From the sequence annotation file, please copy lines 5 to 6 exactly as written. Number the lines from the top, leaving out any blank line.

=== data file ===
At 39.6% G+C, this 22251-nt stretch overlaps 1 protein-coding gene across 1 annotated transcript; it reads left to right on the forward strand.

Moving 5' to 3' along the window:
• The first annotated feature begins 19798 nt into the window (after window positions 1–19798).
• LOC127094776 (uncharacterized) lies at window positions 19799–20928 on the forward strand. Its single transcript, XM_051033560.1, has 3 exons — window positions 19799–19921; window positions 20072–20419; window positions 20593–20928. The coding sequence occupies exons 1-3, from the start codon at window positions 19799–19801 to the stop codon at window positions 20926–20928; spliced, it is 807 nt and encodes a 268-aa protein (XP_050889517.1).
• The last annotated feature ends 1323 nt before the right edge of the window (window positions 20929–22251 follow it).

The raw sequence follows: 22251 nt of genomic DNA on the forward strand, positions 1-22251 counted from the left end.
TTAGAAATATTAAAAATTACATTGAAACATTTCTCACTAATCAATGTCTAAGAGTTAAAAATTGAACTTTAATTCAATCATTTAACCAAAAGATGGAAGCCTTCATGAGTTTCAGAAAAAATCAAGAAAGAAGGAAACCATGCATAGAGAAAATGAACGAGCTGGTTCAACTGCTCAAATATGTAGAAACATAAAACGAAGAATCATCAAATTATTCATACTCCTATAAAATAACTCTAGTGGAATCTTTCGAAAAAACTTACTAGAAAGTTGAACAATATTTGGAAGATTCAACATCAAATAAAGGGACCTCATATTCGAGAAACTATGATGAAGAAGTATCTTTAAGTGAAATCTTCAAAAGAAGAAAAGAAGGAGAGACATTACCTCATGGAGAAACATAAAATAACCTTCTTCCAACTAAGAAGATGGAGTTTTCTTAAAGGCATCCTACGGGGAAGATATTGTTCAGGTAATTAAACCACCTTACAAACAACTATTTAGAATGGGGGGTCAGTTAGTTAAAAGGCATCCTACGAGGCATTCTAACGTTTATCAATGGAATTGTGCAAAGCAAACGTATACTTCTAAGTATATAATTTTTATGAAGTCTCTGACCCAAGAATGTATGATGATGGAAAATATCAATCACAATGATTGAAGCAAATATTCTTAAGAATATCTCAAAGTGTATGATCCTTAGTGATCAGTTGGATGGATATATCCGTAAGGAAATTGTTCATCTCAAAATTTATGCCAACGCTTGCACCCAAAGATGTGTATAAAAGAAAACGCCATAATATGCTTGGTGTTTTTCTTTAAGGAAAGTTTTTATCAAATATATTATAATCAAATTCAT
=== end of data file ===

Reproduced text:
• The last annotated feature ends 1323 nt before the right edge of the window (window positions 20929–22251 follow it).

The raw sequence follows: 22251 nt of genomic DNA on the forward strand, positions 1-22251 counted from the left end.